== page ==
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Sufferings of Pakistani seamen

August 14, 2012

Email

THIS is apropos of the letter ‘Visa restrictions on Pakistani seamen’ (Aug 2) by Capt Ali Asghar Shah, General Secretary, Marine Academy Old Boys Association, who has raised a very valid, cogent, and genuine concern of the Pakistani seafarers in a very convincing manner.

The Pakistani seamen had been one of the major foreign exchange contributors in the national exchequer. There were times when the Pakistani flagships were touching almost all the seaports of the world, and the Pakistani seamen were the most sought seafarers in the shipping industry around the globe, because of their hard work, competency and discipline.

The Pakistani ship industry suffered an irreversible loss during the dark era of Gen Zia’s and the number of Pakistani flagships declined drastically. As a result, the Pakistani seamen who were in great demand were welcomed by foreign flagships on very attractive salary packages.

The unfortunate spread of terrorism and extremism had also closed the doors for talented Pakistani seamen. The vacuum created due to this was quickly filled by Indian, Bangladeshi, and many other Third World countries.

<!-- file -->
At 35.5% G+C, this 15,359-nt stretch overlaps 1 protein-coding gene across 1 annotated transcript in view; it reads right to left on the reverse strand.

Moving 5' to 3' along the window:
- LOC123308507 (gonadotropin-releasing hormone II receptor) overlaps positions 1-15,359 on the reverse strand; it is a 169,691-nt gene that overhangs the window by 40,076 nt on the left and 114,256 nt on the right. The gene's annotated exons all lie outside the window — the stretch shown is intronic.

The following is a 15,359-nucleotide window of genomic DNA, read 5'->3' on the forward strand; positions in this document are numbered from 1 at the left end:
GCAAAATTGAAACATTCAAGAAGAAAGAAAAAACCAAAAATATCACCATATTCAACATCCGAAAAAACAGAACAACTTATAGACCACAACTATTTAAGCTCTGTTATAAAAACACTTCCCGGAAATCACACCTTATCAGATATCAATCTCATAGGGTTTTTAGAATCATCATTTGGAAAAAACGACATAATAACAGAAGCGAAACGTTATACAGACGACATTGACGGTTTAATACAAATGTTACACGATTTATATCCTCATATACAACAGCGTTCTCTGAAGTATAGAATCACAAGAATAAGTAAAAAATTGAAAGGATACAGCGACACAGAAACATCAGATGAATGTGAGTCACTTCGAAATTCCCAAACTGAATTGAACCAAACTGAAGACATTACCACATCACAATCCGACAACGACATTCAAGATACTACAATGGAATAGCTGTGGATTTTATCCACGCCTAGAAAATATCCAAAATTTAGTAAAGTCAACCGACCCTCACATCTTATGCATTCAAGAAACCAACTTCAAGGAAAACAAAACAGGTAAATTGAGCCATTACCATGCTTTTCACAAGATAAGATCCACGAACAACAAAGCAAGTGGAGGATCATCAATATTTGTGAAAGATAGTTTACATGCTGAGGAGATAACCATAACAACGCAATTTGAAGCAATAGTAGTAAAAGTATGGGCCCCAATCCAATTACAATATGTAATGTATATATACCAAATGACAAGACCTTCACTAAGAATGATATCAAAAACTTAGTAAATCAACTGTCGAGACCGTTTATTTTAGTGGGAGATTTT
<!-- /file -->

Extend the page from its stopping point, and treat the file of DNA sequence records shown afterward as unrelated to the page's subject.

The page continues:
Our successive governments also remained a silent spectator to this loss of foreign exchange, and unemployment of young talent.

Many Pakistani mariners have reached the highest positions in the offices of the world leading shipping lines and many industrial and commercial organisations. Unfortunately in Pakistan the expertise of sea farers has not been fully utilised.

Pakistan’s shipbreaking industry was once at the top in the world. The vested interests of the people in command during the of Zia era deprived the nation of this industry to gain certain benefits.

The government of the day must come up with concrete steps to remove the unnecessary restrictions on Pakistani seafarers and revive the glory of not only the shipping industry of the country but of the shipbreaking industry also.

The status of the Pakistan Marine Academy, one of the finest institutions of the country, must be upgraded with graduates passing out from the Academy having security of job on ships.

The government must enter into agreements with various countries of the world, especially Muslim countries, to make sure that the graduates passing out from the Pakistan Marine Academy get jobs in the shipping lines of those countries. Cadets from brotherly countries be invited to join the Pakistan Marine Academy and avail themselves of the highest standards of marine education.

AAMIR AQIL Lahore